Violating Probation in Texas

If you violate probation for the first time in Texas, you can find yourself back to square one, facing the maximum sentence for your original crime. In other cases, the court may take leniency on you because it is your first violation. While this situation can be scary, you do have rights.

The best thing you can do when facing a probation violation is to show that you did not violate your probation. To prove this successfully, however, you must have an effective defense strategy. This is where hiring a probation violation lawyer is essential.

Call the Law Offices of Randall B. Isenberg today at 214-696-9253 for a free and confidential consultation about your case.

How a Texas Probation Violation Attorney Can Help

When the court granted you probation, known in the statutes as “community supervision,” you entered into a stringent agreement with the courts. In exchange for adhering to the terms of your probation, the courts showed you leniency. As such, the court may revoke your probation if you violate any of those terms. In addition to facing your original sentence, you may also be facing extra charges if you committed a criminal offense during your violation.

To stay out of jail, it is in your best interest to hire an attorney with extensive experience in probation violations. In this moment, you have limited legal rights. Protect them with solid legal representation.

The Type of Probation You Violated Matters

In Texas, there are two main categories of community supervision. The type of probation you receive is dependent on your underlying offense(s).

Deferred Adjudication Probation

Deferred adjudication probation occurs when the court delays your conviction and dismisses it if you satisfy all the elements of your probation. If you violate this type of probation, you may end up facing the maximum sentence for that particular crime.

Straight Probation

Straight probation occurs when the court finds you guilty but the judge allows you to serve community supervision instead of a more serious penalty, such as jail time.

In many cases, when an individual violates straight probation, they will be ordered to serve the remainder of their sentence behind bars. In some cases, you may have to serve the entire maximum sentence. For example, if you were sentenced to two years but served one on probation, you may still find yourself in jail for the entire two-year sentence.

Your Rights Following a Probation Violation

When you violate your probation, your rights are limited. But you do have rights. Knowing these rights, and exercising them, is important. They include the right to:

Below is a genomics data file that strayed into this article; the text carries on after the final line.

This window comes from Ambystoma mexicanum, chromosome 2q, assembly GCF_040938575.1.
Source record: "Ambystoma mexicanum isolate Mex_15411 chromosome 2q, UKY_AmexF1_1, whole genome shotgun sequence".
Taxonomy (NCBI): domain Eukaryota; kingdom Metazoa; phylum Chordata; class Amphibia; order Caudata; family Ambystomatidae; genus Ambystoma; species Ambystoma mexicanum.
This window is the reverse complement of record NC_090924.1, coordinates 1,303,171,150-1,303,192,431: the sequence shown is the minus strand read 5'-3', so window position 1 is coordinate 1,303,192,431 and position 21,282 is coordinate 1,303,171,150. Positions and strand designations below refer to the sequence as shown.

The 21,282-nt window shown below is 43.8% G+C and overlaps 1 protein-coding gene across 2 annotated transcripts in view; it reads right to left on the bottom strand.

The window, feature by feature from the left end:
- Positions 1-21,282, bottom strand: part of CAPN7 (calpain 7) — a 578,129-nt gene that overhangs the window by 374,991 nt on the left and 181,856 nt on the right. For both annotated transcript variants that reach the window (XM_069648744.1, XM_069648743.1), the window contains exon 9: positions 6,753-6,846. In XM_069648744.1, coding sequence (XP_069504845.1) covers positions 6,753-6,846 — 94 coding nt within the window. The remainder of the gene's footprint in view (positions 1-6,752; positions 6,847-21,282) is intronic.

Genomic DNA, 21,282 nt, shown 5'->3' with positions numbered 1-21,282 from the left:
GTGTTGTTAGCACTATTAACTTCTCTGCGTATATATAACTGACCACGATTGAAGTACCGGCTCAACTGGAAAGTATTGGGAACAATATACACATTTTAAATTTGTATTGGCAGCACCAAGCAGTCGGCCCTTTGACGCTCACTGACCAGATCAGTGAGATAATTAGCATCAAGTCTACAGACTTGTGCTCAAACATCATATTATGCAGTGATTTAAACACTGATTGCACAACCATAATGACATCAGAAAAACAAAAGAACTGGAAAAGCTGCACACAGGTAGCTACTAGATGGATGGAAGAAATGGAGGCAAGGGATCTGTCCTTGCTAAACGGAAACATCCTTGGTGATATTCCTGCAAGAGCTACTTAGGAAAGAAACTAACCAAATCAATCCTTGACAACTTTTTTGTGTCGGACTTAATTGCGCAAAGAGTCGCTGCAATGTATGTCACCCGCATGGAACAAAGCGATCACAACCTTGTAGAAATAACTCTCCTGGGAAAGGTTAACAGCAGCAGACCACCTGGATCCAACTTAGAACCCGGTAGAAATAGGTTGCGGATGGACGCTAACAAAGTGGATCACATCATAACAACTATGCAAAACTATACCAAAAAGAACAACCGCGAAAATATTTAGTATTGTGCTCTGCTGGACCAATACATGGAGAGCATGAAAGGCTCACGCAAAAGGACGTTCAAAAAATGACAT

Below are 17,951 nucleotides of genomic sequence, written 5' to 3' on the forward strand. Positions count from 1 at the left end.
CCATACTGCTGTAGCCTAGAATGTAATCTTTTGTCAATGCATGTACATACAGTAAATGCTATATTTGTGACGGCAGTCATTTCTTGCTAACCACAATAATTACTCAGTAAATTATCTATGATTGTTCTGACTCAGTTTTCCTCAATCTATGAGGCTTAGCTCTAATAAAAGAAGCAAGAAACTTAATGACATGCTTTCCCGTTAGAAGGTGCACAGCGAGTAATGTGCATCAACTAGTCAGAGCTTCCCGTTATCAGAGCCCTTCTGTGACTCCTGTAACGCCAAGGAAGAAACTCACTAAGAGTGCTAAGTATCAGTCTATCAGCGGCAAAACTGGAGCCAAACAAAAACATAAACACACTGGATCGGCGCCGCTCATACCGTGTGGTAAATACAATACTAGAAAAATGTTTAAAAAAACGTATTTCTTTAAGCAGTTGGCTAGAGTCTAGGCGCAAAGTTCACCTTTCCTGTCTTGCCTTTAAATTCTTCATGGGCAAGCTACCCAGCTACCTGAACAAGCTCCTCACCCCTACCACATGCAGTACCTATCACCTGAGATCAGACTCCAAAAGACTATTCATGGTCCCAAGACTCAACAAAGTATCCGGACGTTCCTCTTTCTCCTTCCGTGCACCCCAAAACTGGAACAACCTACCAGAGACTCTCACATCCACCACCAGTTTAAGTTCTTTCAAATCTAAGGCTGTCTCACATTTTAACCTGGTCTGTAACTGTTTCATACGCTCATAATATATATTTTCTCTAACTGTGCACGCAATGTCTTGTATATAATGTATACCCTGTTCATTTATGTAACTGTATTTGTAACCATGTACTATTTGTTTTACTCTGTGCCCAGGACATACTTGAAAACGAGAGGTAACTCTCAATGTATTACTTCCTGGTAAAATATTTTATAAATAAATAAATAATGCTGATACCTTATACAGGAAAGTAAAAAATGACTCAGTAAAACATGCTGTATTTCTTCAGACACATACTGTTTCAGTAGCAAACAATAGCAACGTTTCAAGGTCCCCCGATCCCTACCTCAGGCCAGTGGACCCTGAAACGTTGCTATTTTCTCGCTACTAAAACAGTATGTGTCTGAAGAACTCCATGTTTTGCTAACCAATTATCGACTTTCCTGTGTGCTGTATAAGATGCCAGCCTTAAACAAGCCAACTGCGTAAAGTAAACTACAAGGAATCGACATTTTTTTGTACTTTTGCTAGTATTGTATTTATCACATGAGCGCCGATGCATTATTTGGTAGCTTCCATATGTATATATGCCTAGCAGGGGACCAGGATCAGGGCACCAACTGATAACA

• Enter a plea in response to the violation
  • Present evidence in defense of your alleged violation
  • Legal representation

That being said, the prosecution only needs to prove, by a preponderance of the evidence, that you violated your probation. This is vastly different from having to prove your violation beyond a reasonable doubt. As such, sending you back to prison is a much easier task. Do not make the mistake of attempting to navigate this process without the help of a Texas probation violation attorney.

Punishment for Probation Violation in Texas

Your punishment is largely dependent on the type of probation you have violated.

  • Straight Probation: You will be sentenced to serve the balance of the punishment in your original plea. You may have to serve the entire sentence.
  • Deferred Adjudication: You may face the maximum penalty under the statute.

In either case, if your violation involved a new crime, you can also face charges for that crime. For example, if you violated probation by getting a DWI, you would likely face DWI charges in addition to your original crime.

There is, however, an alternative. If you are unable to show that you were not in violation, your probation violation attorney may still be able to negotiate the modification of your probation agreement. As a result, you may receive stricter terms and longer probation, but it might keep you out of jail.

Common Probation Violations

Even if your actions were not inherently illegal, if they violated the terms of your probation, you will likely find yourself in legal trouble. Depending on the type of probation you are under, there are myriad ways to violate terms of probation. Some of the most common include:

  • Leaving your county or state without permission to do so
  • Committing another criminal offense
  • The consumption of drugs or alcohol
  • Failing to report to your probation officer
  • Failing to report for substance abuse testing
  • Failing to maintain employment
  • Failing to perform assigned community service duties
  • Failing to complete required educational programs

What You Can Expect

If you have been arrested for a probation violation, you will either be released on bond, or you will be held without bond. During this time, a hearing will be scheduled for a future date. Hire legal counsel immediately.

Your lawyer can position you for a favorable outcome by showing that you did not violate the terms of your probation, or by amending the terms of your probation, for example. Even when your probation has been revoked, your attorney can take certain steps to have it reinstated.

Call the Law Offices of Randall B. Isenberg Today.

Violating your probation is a serious matter in Texas. These laws are complex, and you could end up in a worse situation than what you originally avoided with probation. Probation violations often lead to hefty fines, additional criminal charges, and time behind bars. Do not attempt to go it alone.

At the Law Offices of Randall B. Isenberg, we have an impressive track record of getting our clients’ probation violations removed or modified. Contact us today at 214-696-9253 for a free and confidential consultation about your case.

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